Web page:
The provinces have also powers regarding "the establishment and tenure of provincial officers and the appointment and payment of provincial offices." s. 92 (3).

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The powers assigned to the Dominion and the provinces are as follows:


"The constitution, mainte-
nance and organisation of a
General Court of Appeal for
Canada and for the establish-
ment of any additional courts for
the better administration of the
laws of Canada."
s. 101.

Criminal Law except the con-
stitution of courts of jurisdic-
tion, but including procedure in
criminal matters. s. 91 (27).


The administration of justice in the province, including the constitution, maintenance and organisation of provincial courts both of civil and criminal jurisdiction, including procedure in civil matters in those courts. S. 92 (14)

Establishment, maintenance and management of penitentiaries. s. 91 (28).

The trial of


elections and proceedings incis. 41.

dent thereto.

The establishment, mainten- Prisons. ance and management of public reformatory prisons in and for the province. s. 92 (6).

The imposition of punishment Enforcing by fine, penalty or imprisonment laws. provincial for enforcing any law of the province made in relation to any matter coming within any of the classes of subjects enumerated in section 92. (15).

s. 92

Courts of Appeal. By the 38 Vic. c. 2, passed in the Court of Appeal. year 1875, a Supreme and an Exchequer Court were established for the Dominion', and in 1877 a Court of Maritime Jurisdiction was created for Ontario.

Election petitions.

stration of

Administration of justice in the province. The power Adminiof the Governor-General under s. 96 to appoint judges is Justice. limited to judges of the Superior, District and County Courts in each province. For inferior courts the right of appointing belongs under s. 92 (14) to the province; but the Lieutenant-Governor as such and without legislative authority cannot appoint justices of the peace, since he is not authorized as is the Governor-General to exercise that prerogative of the Crown. The taking of evidence to be used in an action pending in a foreign tribunal is a matter of Dominion and not of provincial regulation*.

Criminal Law. The 15th clause of s. 92 confers a Criminal Law. limited jurisdiction in criminal matters on the local Legislatures, and the right of the Dominion to legislate on Criminal Law under s. 91 (27) is subject to this provincial right.

1 See ante p. 216. 2 R. v. Bennett, 1 Ont. Rep. 445; 2 Cart. 634; Wilson v. McGuire, 2 Ont. Rep. 118; 2 Cart. 605. 3 Doutre, p. 54. 4 Re Wetherell & Jones, 4 Ont. Rep. 713.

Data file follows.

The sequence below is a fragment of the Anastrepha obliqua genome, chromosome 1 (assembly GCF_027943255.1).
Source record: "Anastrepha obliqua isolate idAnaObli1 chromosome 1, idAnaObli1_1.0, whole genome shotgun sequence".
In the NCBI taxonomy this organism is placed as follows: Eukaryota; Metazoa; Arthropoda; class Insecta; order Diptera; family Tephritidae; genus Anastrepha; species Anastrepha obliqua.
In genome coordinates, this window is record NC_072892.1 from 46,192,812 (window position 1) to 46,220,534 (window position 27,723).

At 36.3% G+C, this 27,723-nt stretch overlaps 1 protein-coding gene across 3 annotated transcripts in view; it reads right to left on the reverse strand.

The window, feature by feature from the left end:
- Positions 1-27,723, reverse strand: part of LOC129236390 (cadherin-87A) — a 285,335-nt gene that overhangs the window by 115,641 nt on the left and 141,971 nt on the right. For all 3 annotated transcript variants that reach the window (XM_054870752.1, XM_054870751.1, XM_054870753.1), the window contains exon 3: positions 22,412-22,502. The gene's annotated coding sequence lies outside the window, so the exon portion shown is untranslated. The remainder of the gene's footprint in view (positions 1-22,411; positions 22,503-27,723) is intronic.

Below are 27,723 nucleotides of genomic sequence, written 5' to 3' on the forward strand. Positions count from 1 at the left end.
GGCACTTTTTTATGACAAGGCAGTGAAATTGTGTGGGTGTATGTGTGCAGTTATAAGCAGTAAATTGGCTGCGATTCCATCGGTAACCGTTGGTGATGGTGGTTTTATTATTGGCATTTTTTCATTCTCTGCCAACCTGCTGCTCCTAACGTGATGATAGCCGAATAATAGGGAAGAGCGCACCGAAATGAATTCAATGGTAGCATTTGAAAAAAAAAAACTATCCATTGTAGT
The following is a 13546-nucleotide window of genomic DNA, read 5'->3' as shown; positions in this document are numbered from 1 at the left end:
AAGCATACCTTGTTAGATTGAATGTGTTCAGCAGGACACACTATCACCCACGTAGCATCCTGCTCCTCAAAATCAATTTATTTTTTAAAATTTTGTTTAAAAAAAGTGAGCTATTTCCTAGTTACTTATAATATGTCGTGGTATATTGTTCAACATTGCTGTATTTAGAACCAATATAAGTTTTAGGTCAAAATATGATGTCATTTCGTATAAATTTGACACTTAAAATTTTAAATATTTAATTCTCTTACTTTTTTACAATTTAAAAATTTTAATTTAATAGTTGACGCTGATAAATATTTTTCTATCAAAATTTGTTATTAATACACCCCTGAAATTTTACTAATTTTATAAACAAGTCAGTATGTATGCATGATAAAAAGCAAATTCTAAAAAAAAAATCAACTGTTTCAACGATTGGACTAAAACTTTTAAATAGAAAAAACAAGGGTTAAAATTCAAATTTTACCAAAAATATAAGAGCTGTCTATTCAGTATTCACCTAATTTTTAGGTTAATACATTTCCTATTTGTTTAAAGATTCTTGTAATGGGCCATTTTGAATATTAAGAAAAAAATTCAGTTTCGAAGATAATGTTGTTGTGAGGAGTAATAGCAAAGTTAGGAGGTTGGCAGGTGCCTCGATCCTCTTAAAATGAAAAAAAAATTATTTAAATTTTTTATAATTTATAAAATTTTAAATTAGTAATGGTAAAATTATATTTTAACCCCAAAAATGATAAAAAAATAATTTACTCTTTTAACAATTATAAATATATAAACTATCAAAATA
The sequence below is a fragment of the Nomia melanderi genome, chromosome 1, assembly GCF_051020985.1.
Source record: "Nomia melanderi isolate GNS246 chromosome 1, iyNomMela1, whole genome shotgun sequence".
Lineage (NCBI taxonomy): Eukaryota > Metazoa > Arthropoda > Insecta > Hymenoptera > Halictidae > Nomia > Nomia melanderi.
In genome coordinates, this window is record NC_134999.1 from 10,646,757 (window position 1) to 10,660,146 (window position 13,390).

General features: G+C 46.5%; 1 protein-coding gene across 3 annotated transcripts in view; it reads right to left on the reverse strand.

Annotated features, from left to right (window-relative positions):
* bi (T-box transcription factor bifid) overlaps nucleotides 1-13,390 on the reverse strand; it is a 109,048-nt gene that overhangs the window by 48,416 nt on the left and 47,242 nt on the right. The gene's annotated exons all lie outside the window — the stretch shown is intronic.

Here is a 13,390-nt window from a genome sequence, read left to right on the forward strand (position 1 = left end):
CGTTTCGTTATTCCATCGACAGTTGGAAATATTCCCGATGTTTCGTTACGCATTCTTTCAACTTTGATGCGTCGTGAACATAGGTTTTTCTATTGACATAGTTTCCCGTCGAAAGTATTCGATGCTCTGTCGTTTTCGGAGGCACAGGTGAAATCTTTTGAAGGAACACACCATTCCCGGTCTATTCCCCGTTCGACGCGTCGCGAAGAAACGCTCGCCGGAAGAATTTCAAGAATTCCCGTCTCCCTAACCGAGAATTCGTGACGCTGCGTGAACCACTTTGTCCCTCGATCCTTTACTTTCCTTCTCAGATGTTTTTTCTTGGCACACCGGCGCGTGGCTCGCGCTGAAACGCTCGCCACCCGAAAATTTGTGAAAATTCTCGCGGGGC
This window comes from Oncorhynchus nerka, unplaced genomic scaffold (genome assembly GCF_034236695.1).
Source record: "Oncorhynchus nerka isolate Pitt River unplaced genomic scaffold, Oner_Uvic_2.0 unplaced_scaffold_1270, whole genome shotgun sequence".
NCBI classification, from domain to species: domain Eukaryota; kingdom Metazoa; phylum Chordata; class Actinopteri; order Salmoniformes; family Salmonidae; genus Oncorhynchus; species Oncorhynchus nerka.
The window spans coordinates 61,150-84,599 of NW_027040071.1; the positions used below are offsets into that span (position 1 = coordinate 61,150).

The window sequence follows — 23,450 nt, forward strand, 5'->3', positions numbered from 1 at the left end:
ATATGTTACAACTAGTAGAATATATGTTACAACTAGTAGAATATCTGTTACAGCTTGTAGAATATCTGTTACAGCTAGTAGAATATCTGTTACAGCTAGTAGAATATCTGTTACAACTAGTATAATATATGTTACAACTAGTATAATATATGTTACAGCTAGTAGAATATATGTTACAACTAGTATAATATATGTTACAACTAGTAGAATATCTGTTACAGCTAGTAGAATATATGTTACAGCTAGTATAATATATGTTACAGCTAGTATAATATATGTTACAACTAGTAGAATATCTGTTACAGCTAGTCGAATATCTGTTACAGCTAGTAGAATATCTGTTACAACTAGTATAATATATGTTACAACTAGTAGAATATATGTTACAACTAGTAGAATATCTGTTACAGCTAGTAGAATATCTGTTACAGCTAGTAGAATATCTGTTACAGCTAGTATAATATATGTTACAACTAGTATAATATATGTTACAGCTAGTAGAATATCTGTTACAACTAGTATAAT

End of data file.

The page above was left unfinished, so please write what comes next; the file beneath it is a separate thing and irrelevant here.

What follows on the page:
Enforcement of Tempe.



This limited power of criminal jurisdiction does not authorize a provincial Legislature to enforce a law of the province, made in relation to matters within the exclusive jurisdiction of a provincial Legislature, by declaring acts to be offences which are criminal offences at common law. When therefore the Ontario Legislature provided that tampering with a witness in the case of prosecutions under the Liquor License Act should involve a penalty, the Ontario Court of Queen's Bench held the proviso ultra vires, inasmuch as tampering with a witness was an offence at common law1. In this case an attempt was made, similar to that in English cases, to distinguish between acts that are offences, viz. those punishable by magistrates, and acts that are crimes, viz. those punishable on indictment, and it was suggested that the former were within the jurisdiction of the local Legislatures; but the decision was ultimately based on the principle that the act in question was a crime by common law and therefore not within provincial jurisdiction.

The validity of clauses in provincial laws relating to temperance has been questioned.

In some cases it has been held that the method adopted for enforcing the Act in question was ultra vires, and in other cases that it was valid'.

A provincial law forbidding the compromise of offences against a law regulating tavern and shop licenses, and enacting that any party to such a compromise should on conviction be liable to imprisonment, was held not to be ultra vires".

1 R. v. Lawrence, 43 U. C. Q. B. 164.

2 See remarks of Martin B. in A. G. v. Radloff, 10 Ex. p. 96.

3 R. v. Prittie, 42 U. C. Q. B. 612; 2 Cart. 606; R. v. Lake, 43 U. C. Q. B. 515; 2 Cart. 616.

4 License Commissioners of Prince Edward v. County of Prince Edward,

O. 26 Grant, 452; 2 Cart. 678.

5 Regina v. Boardman, 30 U. C. Q. B. 553; 1 Cart. 676.